The case of Enron can be analyzed to support principles-based standards in the protection of accounting scandals. Special purpose entities (SPE) are important tools for Enron to use for financing. (Healy, P. and Palepu, K., 2003). They also indicate that SPE is an entity established by the sponsor so as to achieve special operation activities, such as leases and capital securitization and SPE is an off balance-sheet financing entity. Under GAAP, there are many circumstances that the sponsors and the beneficiaries have closed relationship but SPE is not included to the convergence of financial statements (Lieberman and Thompson, 2002). Thus, the convergence of SPE is becoming more and more important to be considered during the establishment of financial reports to avoid accounting scandals.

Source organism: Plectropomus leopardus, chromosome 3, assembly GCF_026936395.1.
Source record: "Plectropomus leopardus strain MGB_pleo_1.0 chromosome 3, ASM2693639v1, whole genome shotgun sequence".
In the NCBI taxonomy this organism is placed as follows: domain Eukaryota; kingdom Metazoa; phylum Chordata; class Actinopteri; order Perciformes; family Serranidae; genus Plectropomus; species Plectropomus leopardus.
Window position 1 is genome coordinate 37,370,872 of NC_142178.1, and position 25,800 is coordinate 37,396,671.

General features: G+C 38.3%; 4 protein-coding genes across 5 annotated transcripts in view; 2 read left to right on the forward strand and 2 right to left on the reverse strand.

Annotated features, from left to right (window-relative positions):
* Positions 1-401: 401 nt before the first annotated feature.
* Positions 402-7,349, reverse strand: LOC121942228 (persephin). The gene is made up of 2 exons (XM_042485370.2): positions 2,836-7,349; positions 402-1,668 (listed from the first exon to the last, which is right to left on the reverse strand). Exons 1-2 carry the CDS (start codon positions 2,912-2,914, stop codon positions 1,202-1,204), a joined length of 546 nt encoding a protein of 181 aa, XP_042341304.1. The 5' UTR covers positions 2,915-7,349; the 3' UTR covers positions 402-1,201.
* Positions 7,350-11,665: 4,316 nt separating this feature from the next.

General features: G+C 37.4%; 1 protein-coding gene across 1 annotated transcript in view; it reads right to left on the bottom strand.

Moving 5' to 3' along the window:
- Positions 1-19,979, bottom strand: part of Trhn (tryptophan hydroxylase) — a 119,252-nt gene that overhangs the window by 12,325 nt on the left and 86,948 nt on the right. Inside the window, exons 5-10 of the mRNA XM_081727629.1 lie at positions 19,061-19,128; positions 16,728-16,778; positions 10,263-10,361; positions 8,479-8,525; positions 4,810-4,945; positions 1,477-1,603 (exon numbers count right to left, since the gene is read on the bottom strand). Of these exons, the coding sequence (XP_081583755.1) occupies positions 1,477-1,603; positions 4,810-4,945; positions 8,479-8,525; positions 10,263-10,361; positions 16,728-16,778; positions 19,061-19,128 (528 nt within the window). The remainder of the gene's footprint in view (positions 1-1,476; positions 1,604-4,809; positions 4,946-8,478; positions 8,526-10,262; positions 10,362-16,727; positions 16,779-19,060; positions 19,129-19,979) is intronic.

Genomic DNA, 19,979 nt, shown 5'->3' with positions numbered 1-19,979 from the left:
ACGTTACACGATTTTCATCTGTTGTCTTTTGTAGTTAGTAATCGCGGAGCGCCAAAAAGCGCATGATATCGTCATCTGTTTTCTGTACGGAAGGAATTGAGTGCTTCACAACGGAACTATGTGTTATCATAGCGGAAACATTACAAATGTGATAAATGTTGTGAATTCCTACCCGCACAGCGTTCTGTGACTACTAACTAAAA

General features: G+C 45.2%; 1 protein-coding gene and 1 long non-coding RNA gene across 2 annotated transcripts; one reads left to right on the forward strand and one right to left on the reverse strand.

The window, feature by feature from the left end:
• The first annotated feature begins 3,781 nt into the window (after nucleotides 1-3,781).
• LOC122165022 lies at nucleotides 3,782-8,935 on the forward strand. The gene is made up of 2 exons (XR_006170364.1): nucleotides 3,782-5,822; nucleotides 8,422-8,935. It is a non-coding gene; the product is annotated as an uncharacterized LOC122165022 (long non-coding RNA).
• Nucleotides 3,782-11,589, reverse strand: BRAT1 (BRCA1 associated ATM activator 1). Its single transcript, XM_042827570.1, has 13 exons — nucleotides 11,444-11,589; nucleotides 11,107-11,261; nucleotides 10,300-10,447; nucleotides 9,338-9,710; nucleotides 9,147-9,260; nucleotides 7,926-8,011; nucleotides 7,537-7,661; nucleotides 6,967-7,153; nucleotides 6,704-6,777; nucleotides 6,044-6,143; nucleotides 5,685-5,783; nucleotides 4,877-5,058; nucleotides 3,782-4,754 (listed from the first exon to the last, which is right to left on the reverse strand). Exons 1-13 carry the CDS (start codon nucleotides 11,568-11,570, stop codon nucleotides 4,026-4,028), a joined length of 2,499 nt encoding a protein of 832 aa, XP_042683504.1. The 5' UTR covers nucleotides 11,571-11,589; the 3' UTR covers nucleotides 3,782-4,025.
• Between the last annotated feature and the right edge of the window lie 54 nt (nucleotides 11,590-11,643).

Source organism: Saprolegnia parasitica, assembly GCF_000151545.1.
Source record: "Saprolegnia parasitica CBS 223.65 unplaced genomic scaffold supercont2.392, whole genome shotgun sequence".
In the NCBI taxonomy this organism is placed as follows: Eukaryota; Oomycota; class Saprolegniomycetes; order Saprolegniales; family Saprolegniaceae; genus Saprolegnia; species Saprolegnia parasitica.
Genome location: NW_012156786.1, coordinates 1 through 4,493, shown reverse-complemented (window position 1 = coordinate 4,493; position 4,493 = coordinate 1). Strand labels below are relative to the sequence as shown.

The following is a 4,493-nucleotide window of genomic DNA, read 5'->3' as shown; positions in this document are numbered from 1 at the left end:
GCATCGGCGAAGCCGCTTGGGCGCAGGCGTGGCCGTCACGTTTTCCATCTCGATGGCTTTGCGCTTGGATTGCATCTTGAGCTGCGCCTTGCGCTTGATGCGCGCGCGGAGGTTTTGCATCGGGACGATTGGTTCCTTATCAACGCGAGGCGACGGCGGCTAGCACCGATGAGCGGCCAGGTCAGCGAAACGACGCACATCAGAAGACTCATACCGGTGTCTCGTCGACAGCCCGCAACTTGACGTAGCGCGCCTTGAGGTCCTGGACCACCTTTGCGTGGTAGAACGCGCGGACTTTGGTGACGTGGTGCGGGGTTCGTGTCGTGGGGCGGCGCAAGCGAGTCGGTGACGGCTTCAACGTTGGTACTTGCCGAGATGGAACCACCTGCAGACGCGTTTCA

All in all, principles-based standards can limit accounting scandals more effectively than rules-based standards. As David weediet (2007) said that the convergence of IFRS and US GAAP could promote the international accounting regulation and the management of global capitalization. To combine the two accounting standards is a prospective topic for us to explore in the protection of accounting scandals in the future.